Friday, November 13, 2020

How to cope with COVID-19 anxiety during pregnancy

4 min read
Written by

Feel Therapeutics

Under normal circumstances, pregnancy can be a stressful time for women. Throw a global pandemic into the mix, it brings a whole new set of worries and anxieties for mums-to-be and new parents, not least the worry of catching the virus and it affecting their growing foetus, the risk of pre-term labor and giving birth alone.

COVID-19 risks to pregnant women

Pre-COVID-19, it was known that pregnant women can suffer badly from respiratory infections, because of the changes that pregnancy causes to their bodies and their immune systems [1].

Following the emergence of COVID-19, both the World Health Organization (WHO) and the Centers for Disease Control and Prevention (CDC) suggest that pregnant women have an increased risk of developing severe COVID-19, resulting in intensive care unit (ICU) admission and use of mechanical ventilation. This is especially true for pregnant women who are older, overweight, and have pre-existing medical conditions such as hypertension and diabetes.

How else has pregnancy been affected by COVID-19?

Pregnancy friendships

One of the most important aspects of pregnancy is the chance to meet with other pregnant women at ante-natal classes, and so forming a support network to talk about everything pre-natal and beyond. In many cases the friendships formed are long-lasting.

During COVID-19, many ante-natal and delivery classes have been moved online, meaning that pregnant women, although being able to ‘e-meet’ other pregnant women might not forge the long-lasting friendships that other pregnant women have pre-COVID-19.

Labor support

WHO advocates that: “All pregnant women and their new-borns, including those with confirmed or suspected COVID-19 infections, have the right to high quality care before, during and after childbirth, including mental health care.” This includes having your chosen support person present during delivery.

But with many hospitals also banning visitors to protect healthcare staff and other patients, policies for a support person during labor can vary from hospital to hospital. On the whole, most hospitals should allow one support person, but it’s always best to check the guidance at your local hospital.

Mental health

A study by Feel Therapeutics performed over the course of eight weeks, at the height of the pandemic, found that negative emotions almost doubled and became more intense.

It’s little wonder then, that the ‘Pandemic-related pregnancy stress and anxiety among women pregnant during the coronavirus disease 2019 pandemic’ study [2], published in June 2020, found that during the pandemic, 79.9% of pregnant women were experiencing substantial anxiety, with 43.3% reporting moderate to severe anxiety.

Initial data from the COVID-19 and Perinatal Experience study (COPE), led by the Oregon Health & Science University (OHSU), revealed that 75% of women surveyed say COVID-19 has impacted their daily lives enormously from social isolation and loneliness to concerns about postnatal care and changes to medical appointments and hospital procedures.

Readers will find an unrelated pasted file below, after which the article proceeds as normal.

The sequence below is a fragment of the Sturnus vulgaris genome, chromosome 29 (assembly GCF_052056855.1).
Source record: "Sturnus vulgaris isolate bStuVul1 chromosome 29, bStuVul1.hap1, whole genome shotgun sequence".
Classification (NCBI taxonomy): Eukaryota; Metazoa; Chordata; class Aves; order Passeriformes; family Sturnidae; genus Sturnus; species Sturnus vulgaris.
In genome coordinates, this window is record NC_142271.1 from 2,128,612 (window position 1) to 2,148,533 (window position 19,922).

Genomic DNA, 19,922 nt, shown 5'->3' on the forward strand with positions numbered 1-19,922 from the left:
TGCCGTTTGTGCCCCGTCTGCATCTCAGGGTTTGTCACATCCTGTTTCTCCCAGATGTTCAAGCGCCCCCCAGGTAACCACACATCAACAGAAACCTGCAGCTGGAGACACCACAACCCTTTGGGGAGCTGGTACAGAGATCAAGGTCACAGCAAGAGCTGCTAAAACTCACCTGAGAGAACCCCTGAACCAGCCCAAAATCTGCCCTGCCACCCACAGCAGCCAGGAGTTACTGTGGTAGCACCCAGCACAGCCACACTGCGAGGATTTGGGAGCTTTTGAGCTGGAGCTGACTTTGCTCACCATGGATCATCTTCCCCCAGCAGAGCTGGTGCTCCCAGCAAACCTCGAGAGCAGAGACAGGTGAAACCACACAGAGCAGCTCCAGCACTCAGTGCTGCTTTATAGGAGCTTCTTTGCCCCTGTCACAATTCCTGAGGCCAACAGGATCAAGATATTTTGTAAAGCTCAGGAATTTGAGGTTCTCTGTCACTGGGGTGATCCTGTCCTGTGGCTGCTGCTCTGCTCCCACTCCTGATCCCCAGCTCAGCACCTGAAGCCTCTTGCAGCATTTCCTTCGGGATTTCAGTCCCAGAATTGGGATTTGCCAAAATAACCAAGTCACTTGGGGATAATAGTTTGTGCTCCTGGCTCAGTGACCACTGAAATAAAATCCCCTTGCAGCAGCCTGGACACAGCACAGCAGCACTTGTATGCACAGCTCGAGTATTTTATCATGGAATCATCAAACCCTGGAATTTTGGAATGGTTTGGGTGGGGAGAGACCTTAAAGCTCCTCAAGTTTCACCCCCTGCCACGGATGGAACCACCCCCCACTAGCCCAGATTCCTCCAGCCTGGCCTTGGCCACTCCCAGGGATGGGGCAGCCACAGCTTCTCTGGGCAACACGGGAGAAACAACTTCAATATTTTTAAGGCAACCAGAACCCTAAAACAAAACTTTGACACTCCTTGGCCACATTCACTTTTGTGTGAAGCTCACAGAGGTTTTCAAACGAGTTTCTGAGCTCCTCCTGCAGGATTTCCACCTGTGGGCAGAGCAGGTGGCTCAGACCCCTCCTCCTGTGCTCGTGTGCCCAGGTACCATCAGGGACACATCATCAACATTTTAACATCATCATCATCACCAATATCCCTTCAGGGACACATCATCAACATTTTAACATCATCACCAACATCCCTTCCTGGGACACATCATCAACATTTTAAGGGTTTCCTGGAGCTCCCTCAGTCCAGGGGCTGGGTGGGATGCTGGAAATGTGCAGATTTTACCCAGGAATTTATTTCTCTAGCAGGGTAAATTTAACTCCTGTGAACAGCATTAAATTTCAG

Both studies suggest that interventions aimed at engaging women through remote pre- and postnatal care would help alleviate some of the stress and anxiety.

Tips to cope with COVID-19 anxiety

Maintain a healthy routine

Incorporating healthy habits and sticking to a daily routine can help bring back some order into your life:

  • Maintain a healthy diet
  • Plenty of fruit and vegetables
  • Reduce sugar intake
  • Don’t skip meals
  • Exercise regularly
  • Take a shower and get dressed every day
  • Stay hydrated, drink plenty of water, and keep caffeinated drinks to a minimum
  • Keep taking your prenatal supplements
  • Take a Vitamin D supplement
  • Get a good night’s sleep
Connect online

Your medical practitioner or midwife may be able to suggest online antenatal classes for you to join, which is a great way to meet and talk to other pregnant women who live in and around your neighbourhood.

A quick Google search will also help you find online support groups and forums, for both pregnant women and new mothers. These are another source of valuable information, especially if you have any worries or concerns.

And even if you can’t have your baby shower in person, stay in touch with friends and family through video chat and phone calls, which will help you feel less isolated.

Find a relaxation technique that works for you

Some people like meditating, some try deep breathing, some take a walk in the countryside, and others find gentle exercise helps.

If you find meditating by yourself difficult, why not download one of the many meditation apps that are available. There’s something for everyone from soothing noises, to guided meditations, and all are designed to help you relax.

And if you feel you need a little extra help and guidance to improve your emotional health, why not consider using an online mental health program such as Feel Relief, that gives you the skills you need to face life’s daily challenges with optimism, strength, and confidence.

There are plenty of ways to relax, but we are all individuals and what might help one person relax, may make another person even more stressed.

So find your thing, and make time to relax every single day.

Things will get better, but for now we need to look after ourselves the best way we can. And for the time being, that means wearing a mask, washing your hands, and keeping your distance.


[1] What We Know and Don’t Know About Coronavirus and Pregnancy — University of California San Francisco, April 6, 2020 (Nina Bai)[2] Pandemic-related pregnancy stress and anxiety among women pregnant during the coronavirus disease 2019 pandemic, June 2020, (Heidi Preis, PhD; Brittain Mahaffey, PhD, Cassandra Heiselman, MPH, DO, Marci Lobel, PhD)

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